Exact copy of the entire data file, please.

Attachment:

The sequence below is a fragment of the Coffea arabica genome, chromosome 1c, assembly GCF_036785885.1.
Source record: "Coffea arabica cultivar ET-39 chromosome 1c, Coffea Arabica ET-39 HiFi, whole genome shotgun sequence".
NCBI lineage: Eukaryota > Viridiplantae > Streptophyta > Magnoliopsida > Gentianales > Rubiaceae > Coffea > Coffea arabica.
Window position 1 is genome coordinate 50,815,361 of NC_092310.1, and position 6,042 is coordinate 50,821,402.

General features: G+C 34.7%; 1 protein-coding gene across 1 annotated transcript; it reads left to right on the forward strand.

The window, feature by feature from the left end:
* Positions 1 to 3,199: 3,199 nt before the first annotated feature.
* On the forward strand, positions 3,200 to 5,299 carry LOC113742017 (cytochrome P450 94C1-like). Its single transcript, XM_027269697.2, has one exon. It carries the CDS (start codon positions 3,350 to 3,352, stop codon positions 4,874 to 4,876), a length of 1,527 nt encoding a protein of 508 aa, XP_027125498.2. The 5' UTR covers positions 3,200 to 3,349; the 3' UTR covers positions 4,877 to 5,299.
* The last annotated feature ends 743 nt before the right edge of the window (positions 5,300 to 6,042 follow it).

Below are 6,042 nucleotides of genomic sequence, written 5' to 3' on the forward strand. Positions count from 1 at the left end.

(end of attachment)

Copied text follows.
The sequence below is a fragment of the Coffea arabica genome, chromosome 1c, assembly GCF_036785885.1.
Source record: "Coffea arabica cultivar ET-39 chromosome 1c, Coffea Arabica ET-39 HiFi, whole genome shotgun sequence".
NCBI lineage: Eukaryota > Viridiplantae > Streptophyta > Magnoliopsida > Gentianales > Rubiaceae > Coffea > Coffea arabica.
Window position 1 is genome coordinate 50,815,361 of NC_092310.1, and position 6,042 is coordinate 50,821,402.

General features: G+C 34.7%; 1 protein-coding gene across 1 annotated transcript; it reads left to right on the forward strand.

The window, feature by feature from the left end:
* Positions 1 to 3,199: 3,199 nt before the first annotated feature.
* On the forward strand, positions 3,200 to 5,299 carry LOC113742017 (cytochrome P450 94C1-like). Its single transcript, XM_027269697.2, has one exon. It carries the CDS (start codon positions 3,350 to 3,352, stop codon positions 4,874 to 4,876), a length of 1,527 nt encoding a protein of 508 aa, XP_027125498.2. The 5' UTR covers positions 3,200 to 3,349; the 3' UTR covers positions 4,877 to 5,299.
* The last annotated feature ends 743 nt before the right edge of the window (positions 5,300 to 6,042 follow it).

Below are 6,042 nucleotides of genomic sequence, written 5' to 3' on the forward strand. Positions count from 1 at the left end.